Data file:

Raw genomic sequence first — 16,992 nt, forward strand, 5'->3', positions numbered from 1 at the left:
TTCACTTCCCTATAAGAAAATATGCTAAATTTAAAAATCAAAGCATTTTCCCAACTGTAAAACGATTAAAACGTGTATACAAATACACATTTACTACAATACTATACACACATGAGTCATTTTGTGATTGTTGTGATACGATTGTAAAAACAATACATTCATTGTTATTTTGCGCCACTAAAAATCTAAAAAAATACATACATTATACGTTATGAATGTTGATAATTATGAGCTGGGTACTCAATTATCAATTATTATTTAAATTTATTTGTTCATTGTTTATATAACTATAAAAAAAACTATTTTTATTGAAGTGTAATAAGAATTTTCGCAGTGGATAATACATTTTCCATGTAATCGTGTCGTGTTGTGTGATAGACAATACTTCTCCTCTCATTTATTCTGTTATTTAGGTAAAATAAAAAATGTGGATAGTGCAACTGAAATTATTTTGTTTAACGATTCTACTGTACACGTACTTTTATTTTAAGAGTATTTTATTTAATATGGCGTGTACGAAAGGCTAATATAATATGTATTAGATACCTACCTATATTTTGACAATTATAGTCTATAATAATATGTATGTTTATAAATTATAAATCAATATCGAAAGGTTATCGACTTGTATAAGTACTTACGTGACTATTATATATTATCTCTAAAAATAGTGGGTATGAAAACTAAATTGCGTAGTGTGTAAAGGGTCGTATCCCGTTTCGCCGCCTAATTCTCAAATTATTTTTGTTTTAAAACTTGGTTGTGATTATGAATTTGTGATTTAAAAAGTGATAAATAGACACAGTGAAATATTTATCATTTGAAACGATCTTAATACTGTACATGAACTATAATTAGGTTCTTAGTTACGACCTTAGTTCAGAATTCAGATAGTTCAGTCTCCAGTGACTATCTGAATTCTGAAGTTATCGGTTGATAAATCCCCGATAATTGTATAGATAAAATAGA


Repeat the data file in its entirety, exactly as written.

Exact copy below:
Raw genomic sequence first — 16,992 nt, forward strand, 5'->3', positions numbered from 1 at the left:
TTCACTTCCCTATAAGAAAATATGCTAAATTTAAAAATCAAAGCATTTTCCCAACTGTAAAACGATTAAAACGTGTATACAAATACACATTTACTACAATACTATACACACATGAGTCATTTTGTGATTGTTGTGATACGATTGTAAAAACAATACATTCATTGTTATTTTGCGCCACTAAAAATCTAAAAAAATACATACATTATACGTTATGAATGTTGATAATTATGAGCTGGGTACTCAATTATCAATTATTATTTAAATTTATTTGTTCATTGTTTATATAACTATAAAAAAAACTATTTTTATTGAAGTGTAATAAGAATTTTCGCAGTGGATAATACATTTTCCATGTAATCGTGTCGTGTTGTGTGATAGACAATACTTCTCCTCTCATTTATTCTGTTATTTAGGTAAAATAAAAAATGTGGATAGTGCAACTGAAATTATTTTGTTTAACGATTCTACTGTACACGTACTTTTATTTTAAGAGTATTTTATTTAATATGGCGTGTACGAAAGGCTAATATAATATGTATTAGATACCTACCTATATTTTGACAATTATAGTCTATAATAATATGTATGTTTATAAATTATAAATCAATATCGAAAGGTTATCGACTTGTATAAGTACTTACGTGACTATTATATATTATCTCTAAAAATAGTGGGTATGAAAACTAAATTGCGTAGTGTGTAAAGGGTCGTATCCCGTTTCGCCGCCTAATTCTCAAATTATTTTTGTTTTAAAACTTGGTTGTGATTATGAATTTGTGATTTAAAAAGTGATAAATAGACACAGTGAAATATTTATCATTTGAAACGATCTTAATACTGTACATGAACTATAATTAGGTTCTTAGTTACGACCTTAGTTCAGAATTCAGATAGTTCAGTCTCCAGTGACTATCTGAATTCTGAAGTTATCGGTTGATAAATCCCCGATAATTGTATAGATAAAATAGA